There’s a growing semi-smorgasbord for those with a hunger for what’s at the tiny chemical hearts driving the modern world into the wonderful technological abyss.

Semiconductor sales hit US$580b last year, a 4.4% year-on-year growth rate for the year.

Intel (INTC), Qualcomm (QCOM) and Taiwan Semiconductor (TSM) down to lesser-known names like Qorvo (QRVO) and Microchip Technology (MCHP), are businesses in the business of creating the DNA of all that goes, tick, beep, brumm, humm and if you’ve a Volvo like mine, rattle.

From data centers and satellites, to video games and robodogs, the chipmakers rule our universe from within.

Back in the day, it used to be the domain of a select few like Intel and Qualcomm.

There was always AMD (AMD) and Nvidia (NVDA) hanging around nearby.

Names like Samsung got involved. The giant Dutch firm ASML has a nice niche in making the tools for the makers of chips, while Taiwan Semiconductor (TSCM) has been the silent giant up until it was undressed before our very eyes during COVID.

ASML reckons 175 zettabytes of data will be generated every year by  as soon as 2025. This is the equivalent of 1 trillion USB sticks, with a holding capacity of 1 gigabyte of data each.

To process this insane volume, we’re gonna need a lot more computer chips.

Today we’re seeing the world play catch up, Amkor Technology (AMKR), KLA Corporation (KLA)  and Microchip Technology (MCHP), ON Semiconductor (ON), Broadcom (AVGO) to name a few more familiar among the near 700 firms in pursuit of chip treasures in a global industry expected to hit a trillion US dollars in a few years.

Largest US-listed Semiconductors ETFs by value (March)

The largest Semiconductors ETF is the iShares Semiconductor ETF SOXX with $7.5bn in assets. Over the last 12 months, the best-performer was Van Eck’s SMH at 5.6%.

Largest US-listed Semiconductors ETFs by value (March)



Suddenly there’s a fair bit of choice.

Which is why the too hard basket ETF options are a decent starting point. Your exchange-traded fund (ETF) is a sensible beast, providing a fairly convenient way to diversify one’s portfolio exposure to the sector without stressing too much about which individual stocks to bank everything on.

With 13 ETFs traded on Wall Street alone, semiconductors funds have total assets under management of around US$23.5 billion. According to, their average expense ratio is 0.69%.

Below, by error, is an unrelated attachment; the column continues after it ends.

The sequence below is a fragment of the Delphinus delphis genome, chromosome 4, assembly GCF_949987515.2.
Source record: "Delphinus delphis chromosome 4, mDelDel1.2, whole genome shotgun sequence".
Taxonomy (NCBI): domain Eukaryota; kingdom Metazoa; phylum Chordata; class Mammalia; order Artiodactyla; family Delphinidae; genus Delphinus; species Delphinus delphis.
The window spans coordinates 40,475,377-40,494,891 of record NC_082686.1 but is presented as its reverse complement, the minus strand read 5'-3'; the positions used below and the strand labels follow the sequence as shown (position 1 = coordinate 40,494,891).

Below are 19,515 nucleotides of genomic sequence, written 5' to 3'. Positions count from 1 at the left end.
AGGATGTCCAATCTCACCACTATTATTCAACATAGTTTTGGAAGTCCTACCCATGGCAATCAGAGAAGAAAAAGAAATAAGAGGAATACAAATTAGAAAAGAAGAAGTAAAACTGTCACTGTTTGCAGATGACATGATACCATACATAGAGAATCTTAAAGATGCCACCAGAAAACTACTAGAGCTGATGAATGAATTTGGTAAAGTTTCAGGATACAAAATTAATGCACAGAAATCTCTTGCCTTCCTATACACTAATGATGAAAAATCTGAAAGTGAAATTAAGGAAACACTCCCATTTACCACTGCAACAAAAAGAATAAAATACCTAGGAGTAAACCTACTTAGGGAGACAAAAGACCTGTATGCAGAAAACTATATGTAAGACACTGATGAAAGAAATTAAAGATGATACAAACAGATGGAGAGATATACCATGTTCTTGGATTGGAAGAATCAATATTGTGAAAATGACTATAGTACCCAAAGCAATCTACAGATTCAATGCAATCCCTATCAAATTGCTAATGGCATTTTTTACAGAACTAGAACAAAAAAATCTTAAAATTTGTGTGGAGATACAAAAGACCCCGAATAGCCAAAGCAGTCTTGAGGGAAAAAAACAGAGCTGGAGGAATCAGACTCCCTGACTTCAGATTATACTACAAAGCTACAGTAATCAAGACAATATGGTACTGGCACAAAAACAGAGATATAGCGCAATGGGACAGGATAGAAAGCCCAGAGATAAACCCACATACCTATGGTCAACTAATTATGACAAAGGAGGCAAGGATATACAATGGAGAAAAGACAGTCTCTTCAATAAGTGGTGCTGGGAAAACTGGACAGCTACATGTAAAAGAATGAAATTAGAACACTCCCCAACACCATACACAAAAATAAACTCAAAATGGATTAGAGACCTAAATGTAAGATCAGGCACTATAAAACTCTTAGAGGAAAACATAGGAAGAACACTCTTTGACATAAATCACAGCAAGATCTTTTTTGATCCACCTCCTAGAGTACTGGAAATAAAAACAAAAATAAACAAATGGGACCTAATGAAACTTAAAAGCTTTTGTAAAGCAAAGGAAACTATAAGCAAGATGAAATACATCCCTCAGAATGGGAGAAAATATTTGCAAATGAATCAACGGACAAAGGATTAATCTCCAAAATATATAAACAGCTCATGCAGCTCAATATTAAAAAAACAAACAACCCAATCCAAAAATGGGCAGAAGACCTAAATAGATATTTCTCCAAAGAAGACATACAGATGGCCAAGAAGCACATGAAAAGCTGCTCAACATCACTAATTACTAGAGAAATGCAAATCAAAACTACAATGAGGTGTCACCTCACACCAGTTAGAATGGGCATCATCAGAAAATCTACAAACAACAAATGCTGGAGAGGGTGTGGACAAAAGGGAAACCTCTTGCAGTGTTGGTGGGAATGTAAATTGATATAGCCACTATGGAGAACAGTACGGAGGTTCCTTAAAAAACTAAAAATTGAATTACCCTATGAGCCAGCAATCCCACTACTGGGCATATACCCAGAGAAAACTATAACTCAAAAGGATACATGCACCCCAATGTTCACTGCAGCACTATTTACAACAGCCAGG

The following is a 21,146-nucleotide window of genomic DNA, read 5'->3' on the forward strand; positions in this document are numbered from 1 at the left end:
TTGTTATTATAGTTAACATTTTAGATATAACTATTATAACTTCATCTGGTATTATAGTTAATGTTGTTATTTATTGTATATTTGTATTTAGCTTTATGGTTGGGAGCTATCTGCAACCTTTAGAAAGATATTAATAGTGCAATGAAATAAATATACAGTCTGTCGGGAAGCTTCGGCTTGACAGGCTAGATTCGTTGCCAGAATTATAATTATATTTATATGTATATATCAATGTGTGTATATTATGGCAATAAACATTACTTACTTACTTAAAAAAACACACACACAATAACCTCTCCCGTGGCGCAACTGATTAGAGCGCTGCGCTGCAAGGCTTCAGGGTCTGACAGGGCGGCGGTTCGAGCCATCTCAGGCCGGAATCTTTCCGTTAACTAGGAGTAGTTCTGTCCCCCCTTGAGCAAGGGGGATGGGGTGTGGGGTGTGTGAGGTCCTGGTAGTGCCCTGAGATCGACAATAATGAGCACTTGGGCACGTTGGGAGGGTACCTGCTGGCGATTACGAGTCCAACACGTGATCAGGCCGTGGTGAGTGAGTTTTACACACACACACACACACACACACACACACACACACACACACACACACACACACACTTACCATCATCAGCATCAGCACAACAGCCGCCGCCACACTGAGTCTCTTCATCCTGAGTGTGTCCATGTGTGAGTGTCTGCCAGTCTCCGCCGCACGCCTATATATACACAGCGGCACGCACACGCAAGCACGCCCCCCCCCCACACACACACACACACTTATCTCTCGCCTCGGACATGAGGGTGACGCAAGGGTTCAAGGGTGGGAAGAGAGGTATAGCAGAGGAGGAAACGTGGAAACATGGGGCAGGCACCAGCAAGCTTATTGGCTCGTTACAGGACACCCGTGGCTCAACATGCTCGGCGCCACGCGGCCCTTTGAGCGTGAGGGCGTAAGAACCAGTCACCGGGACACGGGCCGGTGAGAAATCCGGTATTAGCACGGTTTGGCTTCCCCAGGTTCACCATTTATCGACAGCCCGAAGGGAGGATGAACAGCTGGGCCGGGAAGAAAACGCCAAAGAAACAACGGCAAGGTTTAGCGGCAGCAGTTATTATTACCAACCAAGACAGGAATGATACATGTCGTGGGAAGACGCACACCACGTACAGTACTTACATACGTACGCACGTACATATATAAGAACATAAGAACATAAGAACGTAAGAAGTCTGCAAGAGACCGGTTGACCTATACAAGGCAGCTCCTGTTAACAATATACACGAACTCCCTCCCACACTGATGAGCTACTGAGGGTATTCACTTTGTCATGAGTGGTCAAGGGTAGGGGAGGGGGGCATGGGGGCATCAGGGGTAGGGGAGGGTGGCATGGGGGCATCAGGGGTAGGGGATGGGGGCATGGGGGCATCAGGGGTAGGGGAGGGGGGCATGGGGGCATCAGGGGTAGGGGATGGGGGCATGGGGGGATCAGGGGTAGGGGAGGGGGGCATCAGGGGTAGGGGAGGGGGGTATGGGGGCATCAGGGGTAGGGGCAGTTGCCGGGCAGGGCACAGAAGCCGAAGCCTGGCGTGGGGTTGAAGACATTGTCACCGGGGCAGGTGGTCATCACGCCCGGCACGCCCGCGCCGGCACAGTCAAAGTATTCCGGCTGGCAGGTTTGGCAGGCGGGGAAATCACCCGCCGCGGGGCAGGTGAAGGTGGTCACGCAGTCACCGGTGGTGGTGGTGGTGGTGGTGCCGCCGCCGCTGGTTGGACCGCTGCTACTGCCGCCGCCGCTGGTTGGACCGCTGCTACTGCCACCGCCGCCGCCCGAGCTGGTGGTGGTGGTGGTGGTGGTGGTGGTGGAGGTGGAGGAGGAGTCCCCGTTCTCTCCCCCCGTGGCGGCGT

Here’s some of the better performers.

VanEck Vectors Semiconductor ETF SMH

The all-in-one ETF play in the semiconductor space, for the set-and-forget investor…

The SMH investment objective is to try to replicate the price and yield performance of the Market Vectors US Listed Semiconductor 25 Index.

The fund owns 25 stocks encompassing semiconductor chip companies from around the globe.

It does what it says – the fund is made up of common stocks (and depository receipts) of US exchange-listed companies on in semiconductor sector.

I like their blurb:

“Electrify your portfolio with the VanEck Semiconductor UCITS ETF.”

And their to the point bullies:

  • Benefit from the digital revolution
  • Europe’s first semiconductor ETF
  • Pure play semiconductor stocks, i.e. companies that derive at least 50% of revenues from semiconductors or related activities
  • Highly liquid semiconductor stocks, based on market cap and trading volume
  • Excludes companies that severely violate UN Global Compact Principles or derive any revenue from Controversial Weapons according to ISS data.
  • Excludes companies that derive more than 5% of their revenue from sectors including, but not limited to Thermal Coal, Fossil Fuels, Oil Sands, Nuclear Power, Civilian Firearms, Military Equipment and Tobacco.

The fund is in the process of implementing a 2-for-1 split and was scheduled at the time of writing to wake up Friday trading on a split-adjusted basis – meaning the SMH started trading Friday at half the price implied at the overnight close.

VanEck told investors there’ll be no impact on the overall value of the ETF.

“VanEck periodically assesses its ETF lineup to determine when and where share splits would most benefit investors.”